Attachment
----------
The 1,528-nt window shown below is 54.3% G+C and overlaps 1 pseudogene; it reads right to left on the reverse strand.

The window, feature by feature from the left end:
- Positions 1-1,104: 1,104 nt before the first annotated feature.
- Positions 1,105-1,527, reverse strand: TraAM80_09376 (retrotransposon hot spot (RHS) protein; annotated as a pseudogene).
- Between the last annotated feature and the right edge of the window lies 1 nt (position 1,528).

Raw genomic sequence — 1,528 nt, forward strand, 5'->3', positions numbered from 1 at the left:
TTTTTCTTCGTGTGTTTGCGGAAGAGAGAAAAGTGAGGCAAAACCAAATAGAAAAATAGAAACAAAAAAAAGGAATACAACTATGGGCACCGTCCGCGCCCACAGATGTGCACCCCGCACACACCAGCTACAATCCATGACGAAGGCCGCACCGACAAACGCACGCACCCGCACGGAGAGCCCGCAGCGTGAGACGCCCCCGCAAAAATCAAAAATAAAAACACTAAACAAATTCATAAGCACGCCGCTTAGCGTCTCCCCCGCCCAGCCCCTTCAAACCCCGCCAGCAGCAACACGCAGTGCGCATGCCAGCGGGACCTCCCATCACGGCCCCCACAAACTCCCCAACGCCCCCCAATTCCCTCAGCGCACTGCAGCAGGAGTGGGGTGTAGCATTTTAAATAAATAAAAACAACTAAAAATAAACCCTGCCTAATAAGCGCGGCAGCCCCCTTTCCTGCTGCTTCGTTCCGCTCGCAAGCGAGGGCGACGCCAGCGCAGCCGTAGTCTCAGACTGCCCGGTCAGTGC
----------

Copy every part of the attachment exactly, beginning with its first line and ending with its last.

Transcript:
The 1,528-nt window shown below is 54.3% G+C and overlaps 1 pseudogene; it reads right to left on the reverse strand.

The window, feature by feature from the left end:
- Positions 1-1,104: 1,104 nt before the first annotated feature.
- Positions 1,105-1,527, reverse strand: TraAM80_09376 (retrotransposon hot spot (RHS) protein; annotated as a pseudogene).
- Between the last annotated feature and the right edge of the window lies 1 nt (position 1,528).

Raw genomic sequence — 1,528 nt, forward strand, 5'->3', positions numbered from 1 at the left:
TTTTTCTTCGTGTGTTTGCGGAAGAGAGAAAAGTGAGGCAAAACCAAATAGAAAAATAGAAACAAAAAAAAGGAATACAACTATGGGCACCGTCCGCGCCCACAGATGTGCACCCCGCACACACCAGCTACAATCCATGACGAAGGCCGCACCGACAAACGCACGCACCCGCACGGAGAGCCCGCAGCGTGAGACGCCCCCGCAAAAATCAAAAATAAAAACACTAAACAAATTCATAAGCACGCCGCTTAGCGTCTCCCCCGCCCAGCCCCTTCAAACCCCGCCAGCAGCAACACGCAGTGCGCATGCCAGCGGGACCTCCCATCACGGCCCCCACAAACTCCCCAACGCCCCCCAATTCCCTCAGCGCACTGCAGCAGGAGTGGGGTGTAGCATTTTAAATAAATAAAAACAACTAAAAATAAACCCTGCCTAATAAGCGCGGCAGCCCCCTTTCCTGCTGCTTCGTTCCGCTCGCAAGCGAGGGCGACGCCAGCGCAGCCGTAGTCTCAGACTGCCCGGTCAGTGC